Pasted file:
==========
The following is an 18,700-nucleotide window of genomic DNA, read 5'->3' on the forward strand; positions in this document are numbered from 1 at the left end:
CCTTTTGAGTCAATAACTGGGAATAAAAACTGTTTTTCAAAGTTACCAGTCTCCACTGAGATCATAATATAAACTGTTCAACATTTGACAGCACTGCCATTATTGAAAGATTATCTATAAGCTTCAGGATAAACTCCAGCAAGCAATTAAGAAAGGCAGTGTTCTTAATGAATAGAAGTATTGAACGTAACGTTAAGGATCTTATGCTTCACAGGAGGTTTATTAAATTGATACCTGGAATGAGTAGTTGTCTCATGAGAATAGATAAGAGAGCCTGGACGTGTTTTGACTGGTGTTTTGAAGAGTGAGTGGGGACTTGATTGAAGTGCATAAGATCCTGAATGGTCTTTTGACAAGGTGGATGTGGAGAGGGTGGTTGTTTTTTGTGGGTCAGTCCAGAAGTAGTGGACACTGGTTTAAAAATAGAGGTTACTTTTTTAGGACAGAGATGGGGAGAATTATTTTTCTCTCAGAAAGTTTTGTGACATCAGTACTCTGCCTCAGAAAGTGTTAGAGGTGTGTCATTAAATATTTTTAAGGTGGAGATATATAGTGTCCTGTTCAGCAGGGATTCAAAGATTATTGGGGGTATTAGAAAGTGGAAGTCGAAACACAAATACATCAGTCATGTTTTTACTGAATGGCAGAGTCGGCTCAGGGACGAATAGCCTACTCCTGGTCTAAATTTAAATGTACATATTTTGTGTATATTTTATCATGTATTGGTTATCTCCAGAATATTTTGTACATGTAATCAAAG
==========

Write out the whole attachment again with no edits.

The following is an 18,700-nucleotide window of genomic DNA, read 5'->3' on the forward strand; positions in this document are numbered from 1 at the left end:
CCTTTTGAGTCAATAACTGGGAATAAAAACTGTTTTTCAAAGTTACCAGTCTCCACTGAGATCATAATATAAACTGTTCAACATTTGACAGCACTGCCATTATTGAAAGATTATCTATAAGCTTCAGGATAAACTCCAGCAAGCAATTAAGAAAGGCAGTGTTCTTAATGAATAGAAGTATTGAACGTAACGTTAAGGATCTTATGCTTCACAGGAGGTTTATTAAATTGATACCTGGAATGAGTAGTTGTCTCATGAGAATAGATAAGAGAGCCTGGACGTGTTTTGACTGGTGTTTTGAAGAGTGAGTGGGGACTTGATTGAAGTGCATAAGATCCTGAATGGTCTTTTGACAAGGTGGATGTGGAGAGGGTGGTTGTTTTTTGTGGGTCAGTCCAGAAGTAGTGGACACTGGTTTAAAAATAGAGGTTACTTTTTTAGGACAGAGATGGGGAGAATTATTTTTCTCTCAGAAAGTTTTGTGACATCAGTACTCTGCCTCAGAAAGTGTTAGAGGTGTGTCATTAAATATTTTTAAGGTGGAGATATATAGTGTCCTGTTCAGCAGGGATTCAAAGATTATTGGGGGTATTAGAAAGTGGAAGTCGAAACACAAATACATCAGTCATGTTTTTACTGAATGGCAGAGTCGGCTCAGGGACGAATAGCCTACTCCTGGTCTAAATTTAAATGTACATATTTTGTGTATATTTTATCATGTATTGGTTATCTCCAGAATATTTTGTACATGTAATCAAAG